Keith Moore | 1 Dec 02:19 2003
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Re: First strawman for UTF-8 headers proposal


If you're going to use new field names, you need to include the old 
fields (with ASCII equivalent addresses) also, for compatibility with 
existing mail handling tools.

And if you're going to do that, you might as well encode the UTF-8 
fields somehow, to keep them from causing trouble with existing tools 
(though fewer in number) that barf on currently-illegal input even in 
header fields that they do not use.

Keith

On Friday, November 28, 2003, at 09:08  PM, Adam M. Costello wrote:

> Hence I think it might be a good idea to use new field-names for the
> UTF-8-enabled fields, to reduce the chance of accidentally misleading
> old software.  If there is an algorithmic way to determine the syntax
> of the new-style Foo field given the syntax of the old-style Foo field,
> then there should also be a way to algorithmically associate the name 
> of
> the new-style Foo field with the name Foo.

Keith Moore | 1 Dec 02:35 2003
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Re: First strawman for UTF-8 headers proposal


On Saturday, November 29, 2003, at 03:43  PM, Paul Hoffman / IMC wrote:

> One thing I didn't say in the first message, which I probably should 
> have, is that it is a fairly-obvious extension of 8BITMIME. All the 
> lessons we have learned in the past decade (!) from 8BITMIME should be 
> applied with whatever I propose here.

I'm not sure how much the 8BITMIME experience applies.  At the time 
8BITMIME was adopted, the Internet was much smaller, there were many 
fewer UAs, MTAs, and other mail-handling tools (and thus less variety), 
messages travelled a simpler path (fewer firewalls, spam filters, virus 
checkers, etc.) and the vast majority of Internet users still spoke 
English - though this was quickly changing.

Also, 8BITMIME was a much less drastic change than negotiation of UTF-8 
would be now.  Partially this is because many mail readers in use at 
the time of 8BITMIME introduction were still intended for use with text 
terminals or terminal emulators (so MUAs that copied 8bit text to the 
screen often "did the right thing" even if only by accident, or because 
the user had configured the terminal emulator to use the right 
charset).  Partially this is because MTAs and other intermediaries that 
predated 8BITMIME generally did not look at message bodies - they 
looked only at the headers of messages that transited their systems,.  
Since headers of 8bit MIME messages are still ASCII supporting 8BITMIME 
didn't necessarily require any change to a tool's header-parsing code.

One simple example.  Bernstein and others have pointed out that it's 
easier to parse header fields with address lists from the right to the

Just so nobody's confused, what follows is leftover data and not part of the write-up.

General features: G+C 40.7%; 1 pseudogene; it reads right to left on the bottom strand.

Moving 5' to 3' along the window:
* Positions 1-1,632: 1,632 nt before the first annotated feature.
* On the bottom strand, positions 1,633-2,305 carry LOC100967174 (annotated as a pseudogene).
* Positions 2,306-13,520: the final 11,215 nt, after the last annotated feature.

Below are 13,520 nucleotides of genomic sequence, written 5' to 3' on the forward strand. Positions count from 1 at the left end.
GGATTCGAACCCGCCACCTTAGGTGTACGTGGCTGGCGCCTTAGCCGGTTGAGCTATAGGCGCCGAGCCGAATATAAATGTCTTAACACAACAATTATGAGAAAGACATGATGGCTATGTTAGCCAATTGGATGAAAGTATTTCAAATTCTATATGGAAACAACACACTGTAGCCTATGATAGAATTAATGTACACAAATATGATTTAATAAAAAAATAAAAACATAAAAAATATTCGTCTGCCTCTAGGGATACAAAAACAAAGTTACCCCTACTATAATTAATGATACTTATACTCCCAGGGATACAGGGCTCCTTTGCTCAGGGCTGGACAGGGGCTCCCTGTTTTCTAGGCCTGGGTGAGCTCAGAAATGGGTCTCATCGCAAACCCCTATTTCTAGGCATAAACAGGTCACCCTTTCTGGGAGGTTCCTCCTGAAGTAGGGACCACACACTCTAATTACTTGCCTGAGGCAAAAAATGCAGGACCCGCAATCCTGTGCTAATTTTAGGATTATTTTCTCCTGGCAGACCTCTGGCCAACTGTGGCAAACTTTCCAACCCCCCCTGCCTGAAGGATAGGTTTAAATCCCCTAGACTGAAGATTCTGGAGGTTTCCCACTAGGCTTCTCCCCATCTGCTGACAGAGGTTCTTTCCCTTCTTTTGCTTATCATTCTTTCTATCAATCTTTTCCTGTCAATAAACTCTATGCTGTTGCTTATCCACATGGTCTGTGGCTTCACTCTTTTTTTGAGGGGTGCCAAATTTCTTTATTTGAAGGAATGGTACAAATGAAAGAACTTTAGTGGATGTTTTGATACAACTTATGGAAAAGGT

left rather than from the left to the right, because this requires less 
(Continue reading)

Keith Moore | 1 Dec 02:46 2003
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Re: First strawman for UTF-8 headers proposal


On Saturday, November 29, 2003, at 09:28  PM, Adam M. Costello wrote:

> POP and IMAP, for example.  They transfer messages from one agent
> to another, like SMTP does.  Therefore, if SMTP needs a negotiation
> mechanism (UTF-8-HEADERS) to verify that the receiving agent can
> handle the new header format, then POP and IMAP will need an analogous
> negotiation mechanism for the same reason.  Maybe NNTP too, though I'm
> not clear on the relationship between news article headers and mail
> headers.  And any other protocol that transfers mail messages from one
> agent to another.

I was going to point that out, but you beat me to it.

Yes, POP and IMAP servers would need to be able to tell whether their 
clients supported UTF-8 headers on a per-session basis (since a lot of 
people use multiple mail clients) and to perform appropriate 
translation.

Then again, a lot of mail transfer protocols don't have any way to do 
negotiation at all.  Batch mail transmission (like UUCP) is still used 
in some places, and there are a lot of UNIX-style filters in use (like 
procmail) where the mail is piped to, or through, a filter, that don't 
provide any good way of doing such negotiation.

This is part of why I claim that if you're going to make that drastic a 
change to the message format, you need to change the format so much 
that it will be obvious to everyone that it's a completely different 
format that has to be handled with a completely different signal path.  
(Personally I'd prefer a regular, binary format that was designed for 
(Continue reading)

Simon Josefsson | 1 Dec 03:56 2003

Re: First strawman for UTF-8 headers proposal


Keith Moore <moore <at> cs.utk.edu> writes:

> Again, I really don't think having UTF-8 headers puts us much closer